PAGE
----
The 1450 nm laser
This laser was first used in a study of 19 patients with inflammatory acne in which traditional therapies had failed. A fluence of 14 J/cm2 was used in three treatments at 4 to 6 week intervals and a 37% and 83% reduction in lesion count was observed after the first and third treatment respectively. Side-effects included transient erythema and oedema20. A randomised split-face trial was carried out to compare two treatment fluences by Jih et al. Twenty patients received three treatments at 3 to 4 week intervals. After one treatment, the percentage reduction in mean acne lesion count was 43% (14 J/cm2) and 34% (16 J/cm2), patients were followed up for 12 months and the reduction in lesion count was 76% (14 J/cm2) and 70% (16 J/cm2)21. Acne scarring and sebum production also improved.
The 1450 nm diode laser heats the upper mid-dermis to a depth of 500 µm and can result in thermal coagulation of the sebaceous lobule and the follicular infundibulum4. It is thought to improve acne lesions via heating the sebaceous gland and reducing its activity. Perez-Maldonado et al22 displayed an 18% reduction in sebum production (measured by sebutape scores) in eight patients treated with the 1450 nm diode laser for three treatments over a period of 6 weeks. Contrasting results were seen in 14 healthy subjects (without active acne), with this laser showing no significant reduction on sebum production23.
A split-face bilateral paired study treated 11 patients with the 1450 nm diode laser at a fluence of 11 J/cm2. One half was treated with a single pass consisting of stacked double pulses and was compared to a double pass treatment of single pulses. The stacking of pulses was more effective in reduction of acne lesion count compared to the multi-pass technique24. Lower fluences elicit less pain while still effectively treating inflammatory lesions. Single pulse multiple pass methods may have a reduced chance of cryogen-induced transient hyperpigmentation in comparison to the standard high fluence techniques.
Yeung et al25 supported that multiple pass/lower fluence can still retain efficacy but reduce post-inflammatory hyperpigmentation. Bernstein et al performed a randomised split-face trial of six patients with papular acne, comparing single pass high energy treatment (13–14 J/cm2) and double pass low energy treatments (8–11 J/cm2) for four treatments at monthly intervals. Single pass high energy had greater reduction in lesion count reduction (78% vs 67%), however the pain score was greater in the single pass group (5.6 vs 1.3)26.
The 1450 nm diode laser in combination with the 585 nm laser has been shown to be effective in the treatment of inflammatory acne, acne scarring and post inflammatory erythema in 15 patients. The addition of microdermabrasion to the 1450 nm diode laser showed no significant benefit for treatment effectiveness or pain in a randomised split-face trial of 20 patients27.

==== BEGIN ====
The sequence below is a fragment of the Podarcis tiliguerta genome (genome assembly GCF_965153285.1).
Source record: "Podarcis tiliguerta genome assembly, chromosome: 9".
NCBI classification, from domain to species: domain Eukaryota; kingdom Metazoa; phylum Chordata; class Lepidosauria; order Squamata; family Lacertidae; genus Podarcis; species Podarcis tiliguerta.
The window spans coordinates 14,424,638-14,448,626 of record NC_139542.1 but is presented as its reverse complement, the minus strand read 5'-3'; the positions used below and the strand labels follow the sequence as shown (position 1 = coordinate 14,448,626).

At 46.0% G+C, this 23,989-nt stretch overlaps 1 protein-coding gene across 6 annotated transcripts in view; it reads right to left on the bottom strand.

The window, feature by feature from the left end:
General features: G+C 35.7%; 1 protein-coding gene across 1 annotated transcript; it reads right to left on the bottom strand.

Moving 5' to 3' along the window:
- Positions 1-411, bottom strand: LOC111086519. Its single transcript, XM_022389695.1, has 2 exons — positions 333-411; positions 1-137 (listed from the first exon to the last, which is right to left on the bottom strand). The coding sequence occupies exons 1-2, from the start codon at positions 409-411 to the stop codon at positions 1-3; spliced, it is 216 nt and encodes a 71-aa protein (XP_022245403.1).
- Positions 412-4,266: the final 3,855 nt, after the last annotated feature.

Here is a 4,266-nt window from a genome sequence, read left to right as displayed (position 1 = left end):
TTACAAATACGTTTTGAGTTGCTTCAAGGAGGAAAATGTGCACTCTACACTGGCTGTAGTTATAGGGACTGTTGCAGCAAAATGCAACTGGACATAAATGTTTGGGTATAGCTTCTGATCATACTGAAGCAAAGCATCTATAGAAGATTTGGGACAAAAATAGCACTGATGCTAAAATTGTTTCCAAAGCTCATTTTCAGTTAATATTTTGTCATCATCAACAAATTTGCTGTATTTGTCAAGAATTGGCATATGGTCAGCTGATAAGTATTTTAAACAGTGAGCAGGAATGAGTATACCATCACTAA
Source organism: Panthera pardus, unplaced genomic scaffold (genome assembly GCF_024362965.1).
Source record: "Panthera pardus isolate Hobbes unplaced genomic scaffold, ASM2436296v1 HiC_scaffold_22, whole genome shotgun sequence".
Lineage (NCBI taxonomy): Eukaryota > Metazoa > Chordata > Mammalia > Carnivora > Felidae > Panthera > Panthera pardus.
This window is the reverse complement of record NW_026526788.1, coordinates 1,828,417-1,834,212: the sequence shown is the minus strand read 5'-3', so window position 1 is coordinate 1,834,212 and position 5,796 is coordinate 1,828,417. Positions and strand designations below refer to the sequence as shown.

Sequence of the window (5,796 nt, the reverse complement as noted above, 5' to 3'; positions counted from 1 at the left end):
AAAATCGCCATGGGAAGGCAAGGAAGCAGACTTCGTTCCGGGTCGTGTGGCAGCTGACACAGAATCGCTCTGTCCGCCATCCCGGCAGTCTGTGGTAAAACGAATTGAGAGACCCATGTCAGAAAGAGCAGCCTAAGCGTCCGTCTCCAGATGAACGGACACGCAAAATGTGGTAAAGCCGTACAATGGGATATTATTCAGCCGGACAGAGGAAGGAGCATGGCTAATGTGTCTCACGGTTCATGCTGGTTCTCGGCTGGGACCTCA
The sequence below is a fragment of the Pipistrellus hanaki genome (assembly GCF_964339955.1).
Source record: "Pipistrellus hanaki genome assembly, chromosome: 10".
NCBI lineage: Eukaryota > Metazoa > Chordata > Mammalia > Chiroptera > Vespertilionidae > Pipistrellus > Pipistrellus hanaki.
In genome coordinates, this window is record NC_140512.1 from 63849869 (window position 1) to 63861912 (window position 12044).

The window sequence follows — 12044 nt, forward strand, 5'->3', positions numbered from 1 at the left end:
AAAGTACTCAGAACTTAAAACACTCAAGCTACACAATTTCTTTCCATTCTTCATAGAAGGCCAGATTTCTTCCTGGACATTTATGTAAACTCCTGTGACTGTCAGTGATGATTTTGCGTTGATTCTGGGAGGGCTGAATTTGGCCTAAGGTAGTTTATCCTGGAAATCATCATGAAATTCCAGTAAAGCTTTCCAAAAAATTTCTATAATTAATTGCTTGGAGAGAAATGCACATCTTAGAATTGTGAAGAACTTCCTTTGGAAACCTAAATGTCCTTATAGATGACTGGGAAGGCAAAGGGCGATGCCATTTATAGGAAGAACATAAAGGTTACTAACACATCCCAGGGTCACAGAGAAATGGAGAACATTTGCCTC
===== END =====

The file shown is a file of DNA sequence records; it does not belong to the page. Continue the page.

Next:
Despite the results of the aforementioned studies, this laser is associated with a relatively high degree of pain and discomfort and is no longer considered a laser of choice in the treatment of acne by many laser dermatologists worldwide.
Photodynamic therapy (PDT) involves the use of a photosensitiser, which is taken up by the pilosebaceous unit and undergoes metabolism through the haem-synthesis pathway resulting in the production of protoporphyrin IX28. The activation of this pathway leads to the production of free radicals and singlet oxygen which are cytotoxic and accumulation of this in the epithelium and pilosebaceous unit lead to elimination of the P. acnes and modulation of the sebaceous gland and infundibulum. P. acnes cultures grown in the presence of ALA led to a 5-fold decrease in culture viability after three illuminations of high intensity blue light. For PDT to be effective light, oxygen, and a photosensitiser are required. 5-aminolevulinic acid or methylaminolevilunate (MAL), indocyanine green (ICG), and indole-3-acetic acid are used as photosensitisers. A light source can be a light emitting diode, fluorescent lamps, lasers, sunlight, xenon flash lamps, arc lamps, and filtered incandescent lamps. P. acnes photo-inactivation can be altered depending on the concentration of porphyrins which is governed by the type of acne lesion, effective fluence, wavelength of the photons emitted and the temperature29.
Twenty studies using PDT in acne were published, (11 randomised trials and nine open-label). An IPL source was used in four studies (randomised split-face, open-label, randomised open-label, and a split-face pilot study). Aminoluevelunic acid (ALA) was used in four cases and MAL in one case. Yeung et al30 noted a 65% reduction in inflammatory lesions after 12 weeks following PDT in comparison to 23% reduction when using IPL alone. Similar findings were found by Rojanmatin et al31 at 12-week follow-up in a split-face trial. The PDT side had an 87% reduction in lesions in comparison to 66% reduction with IPL alone. Another split-face trial using ALA with IPL was studied by Santos et al32 in 13 patients with 10 out of 13 patients using the combination treatment showing marked improvement in comparison to the IPL alone group. Different modalities were compared by Taub et al33, they compared IPL, IPL and bipolar radiofrequency (RF), and IPL and blue light for activating ALA-induced protoporphyrin IX. ALA-PDT activation with IPL provided the greatest and longest lasting effects in comparison to RF-IPL and blue light.